Meta returns to increasing sales as it hails AI progress

Meta, the owner of Facebook and Instagram, outlined its recovery last night as CEO Mark Zuckerberg hailed “an opportunity to introduce AI agents to billions of people”.

The tech giant exceeded Wall Street expectations for its first quarter, stoking up predictions for the Q2 and sending its share price up by 12.1% to $234.85.

Total revenue climbed by 3% to $28.6 billion in the three months to 31 March.

Net profits dropped 24% to $5.7 billion, beating analysts’ forecasts of about $5.3 billion.

“We had a good quarter and our community continues to grow,” Zuckerberg said.

Meta expects to deliver total revenue of between $29.5 billion and $32 billion in the second quarter, growth of at least 2.4%.

It incurred pre-tax restructuring charges of $621 million in the first quarter.

Although secretive about the details, Zuckerberg provided investors with the most comprehensive overview of its AI vision to date.

“We’re exploring chat experiences in WhatsApp and Messenger, visual creation tools for posts in Facebook and Instagram and ads, and over time video and multi-modal experiences as well,” Zuckerberg said.

“I expect that these tools will be valuable for everyone from regular people to creators to businesses. For example, I expect that a lot of interest in AI agents for business messaging and customer support will come once we nail that experience.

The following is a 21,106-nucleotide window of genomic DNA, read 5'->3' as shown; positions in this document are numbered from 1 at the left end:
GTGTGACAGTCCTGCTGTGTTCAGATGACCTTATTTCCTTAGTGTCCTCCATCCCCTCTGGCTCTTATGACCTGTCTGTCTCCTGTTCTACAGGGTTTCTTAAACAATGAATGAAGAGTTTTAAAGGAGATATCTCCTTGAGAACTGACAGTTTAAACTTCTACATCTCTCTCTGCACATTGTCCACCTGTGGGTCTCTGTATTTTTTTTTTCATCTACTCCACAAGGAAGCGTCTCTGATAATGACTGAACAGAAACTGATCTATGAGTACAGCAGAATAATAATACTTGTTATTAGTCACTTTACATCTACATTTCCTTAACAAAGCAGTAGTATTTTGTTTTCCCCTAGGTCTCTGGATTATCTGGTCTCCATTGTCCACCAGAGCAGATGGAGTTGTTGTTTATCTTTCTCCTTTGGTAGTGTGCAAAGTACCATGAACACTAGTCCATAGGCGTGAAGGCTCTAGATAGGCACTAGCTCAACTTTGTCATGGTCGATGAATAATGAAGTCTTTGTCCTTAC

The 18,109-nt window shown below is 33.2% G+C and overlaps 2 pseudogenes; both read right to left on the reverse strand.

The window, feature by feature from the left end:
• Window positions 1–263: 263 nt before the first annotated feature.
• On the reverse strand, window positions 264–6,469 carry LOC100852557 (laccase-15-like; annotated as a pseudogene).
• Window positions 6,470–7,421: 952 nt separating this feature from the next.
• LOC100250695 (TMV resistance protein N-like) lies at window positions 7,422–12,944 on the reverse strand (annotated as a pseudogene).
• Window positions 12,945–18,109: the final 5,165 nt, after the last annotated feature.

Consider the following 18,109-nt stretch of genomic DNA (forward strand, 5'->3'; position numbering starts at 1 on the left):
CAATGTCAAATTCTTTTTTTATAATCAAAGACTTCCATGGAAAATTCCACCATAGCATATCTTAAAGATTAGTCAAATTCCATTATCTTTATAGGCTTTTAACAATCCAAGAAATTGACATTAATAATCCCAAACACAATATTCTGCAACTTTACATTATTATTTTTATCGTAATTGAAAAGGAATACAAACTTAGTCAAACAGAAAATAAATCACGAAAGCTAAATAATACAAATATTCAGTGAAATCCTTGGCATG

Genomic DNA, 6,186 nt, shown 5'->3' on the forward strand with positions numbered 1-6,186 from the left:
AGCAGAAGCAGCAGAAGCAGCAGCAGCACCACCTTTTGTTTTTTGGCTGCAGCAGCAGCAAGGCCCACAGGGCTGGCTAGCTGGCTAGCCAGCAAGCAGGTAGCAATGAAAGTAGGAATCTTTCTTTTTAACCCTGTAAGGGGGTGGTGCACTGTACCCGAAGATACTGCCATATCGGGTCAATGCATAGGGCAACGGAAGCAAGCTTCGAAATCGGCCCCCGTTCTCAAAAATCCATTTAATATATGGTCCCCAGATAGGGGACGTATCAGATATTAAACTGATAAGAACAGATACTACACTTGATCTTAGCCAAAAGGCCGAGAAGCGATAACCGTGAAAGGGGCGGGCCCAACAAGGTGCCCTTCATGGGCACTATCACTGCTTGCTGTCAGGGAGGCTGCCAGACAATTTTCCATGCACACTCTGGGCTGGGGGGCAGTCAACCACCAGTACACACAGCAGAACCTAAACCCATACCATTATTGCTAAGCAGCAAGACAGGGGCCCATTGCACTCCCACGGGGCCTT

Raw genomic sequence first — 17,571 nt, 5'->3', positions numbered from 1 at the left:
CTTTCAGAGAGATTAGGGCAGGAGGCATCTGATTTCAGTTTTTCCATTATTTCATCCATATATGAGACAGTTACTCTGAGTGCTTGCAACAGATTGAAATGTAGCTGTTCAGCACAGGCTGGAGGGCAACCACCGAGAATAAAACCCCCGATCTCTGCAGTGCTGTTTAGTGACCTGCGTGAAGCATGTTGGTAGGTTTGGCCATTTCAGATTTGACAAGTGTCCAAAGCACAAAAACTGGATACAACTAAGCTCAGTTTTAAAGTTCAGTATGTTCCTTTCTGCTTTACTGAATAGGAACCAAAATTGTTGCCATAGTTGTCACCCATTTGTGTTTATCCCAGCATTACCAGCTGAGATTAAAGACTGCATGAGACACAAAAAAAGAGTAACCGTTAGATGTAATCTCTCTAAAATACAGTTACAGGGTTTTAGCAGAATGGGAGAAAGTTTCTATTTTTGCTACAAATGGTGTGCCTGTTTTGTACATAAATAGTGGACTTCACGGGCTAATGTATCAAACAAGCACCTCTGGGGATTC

“Over time, this will extend to our work on the metaverse, too, where people will much more easily be able to create avatars, objects, worlds, and code to tie all of them together.”

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Zuckerberg said that Meta is “no longer behind in building [its] AI infrastructure” and teased the upcoming release of generative AI products.

The social media business suffered a difficult year in 2022, mainly due to digital advertisers cutting back on ad spend online.

This prompted Meta to declare 2023 to be its “year of efficiency”, announcing a second wave of layoffs in March. Approximately 10,000 workers are set to leave the business, only months after the firm slashed 11,000 jobs.

The share price dropped significantly last year, amid a backdrop of fears over the global economy, the slowdown in digital advertising space and a loss of interest in both consumers and investors in the metaverse.

At the same time, the firm lagged behind in terms of digital infrastructure required to support its AI-driven vision, forcing it to pour billions into rehauling its data centers.

Meta’s shares have rebounded strongly since the start of the year and its advertising sales climbed by 4% in Q1.



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